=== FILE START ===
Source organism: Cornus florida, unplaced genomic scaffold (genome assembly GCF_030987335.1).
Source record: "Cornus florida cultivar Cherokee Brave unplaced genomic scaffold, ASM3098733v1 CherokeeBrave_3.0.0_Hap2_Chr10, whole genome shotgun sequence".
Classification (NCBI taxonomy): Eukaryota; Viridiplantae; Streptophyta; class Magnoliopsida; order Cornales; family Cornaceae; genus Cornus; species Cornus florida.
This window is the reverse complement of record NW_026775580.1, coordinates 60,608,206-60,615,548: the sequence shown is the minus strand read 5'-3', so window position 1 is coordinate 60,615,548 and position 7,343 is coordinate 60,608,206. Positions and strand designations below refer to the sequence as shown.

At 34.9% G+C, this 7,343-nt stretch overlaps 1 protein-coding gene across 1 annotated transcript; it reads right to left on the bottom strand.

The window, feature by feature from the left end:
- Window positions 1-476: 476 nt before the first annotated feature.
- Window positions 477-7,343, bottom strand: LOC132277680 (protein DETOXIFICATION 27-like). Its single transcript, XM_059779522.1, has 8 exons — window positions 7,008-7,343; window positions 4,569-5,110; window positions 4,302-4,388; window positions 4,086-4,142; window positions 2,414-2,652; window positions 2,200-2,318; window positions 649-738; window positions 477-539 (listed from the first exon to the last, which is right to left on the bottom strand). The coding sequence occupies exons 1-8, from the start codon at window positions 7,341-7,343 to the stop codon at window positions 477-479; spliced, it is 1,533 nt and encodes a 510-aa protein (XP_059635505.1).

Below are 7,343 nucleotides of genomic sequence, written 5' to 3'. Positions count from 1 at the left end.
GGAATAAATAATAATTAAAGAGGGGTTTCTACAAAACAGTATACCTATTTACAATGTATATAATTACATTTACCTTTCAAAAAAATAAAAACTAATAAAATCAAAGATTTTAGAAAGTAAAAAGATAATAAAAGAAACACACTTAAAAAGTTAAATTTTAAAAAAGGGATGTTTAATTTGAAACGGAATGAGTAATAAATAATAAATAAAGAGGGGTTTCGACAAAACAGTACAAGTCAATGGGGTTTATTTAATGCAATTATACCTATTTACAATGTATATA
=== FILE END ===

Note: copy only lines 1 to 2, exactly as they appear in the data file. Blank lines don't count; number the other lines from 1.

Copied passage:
Source organism: Cornus florida, unplaced genomic scaffold (genome assembly GCF_030987335.1).
Source record: "Cornus florida cultivar Cherokee Brave unplaced genomic scaffold, ASM3098733v1 CherokeeBrave_3.0.0_Hap2_Chr10, whole genome shotgun sequence".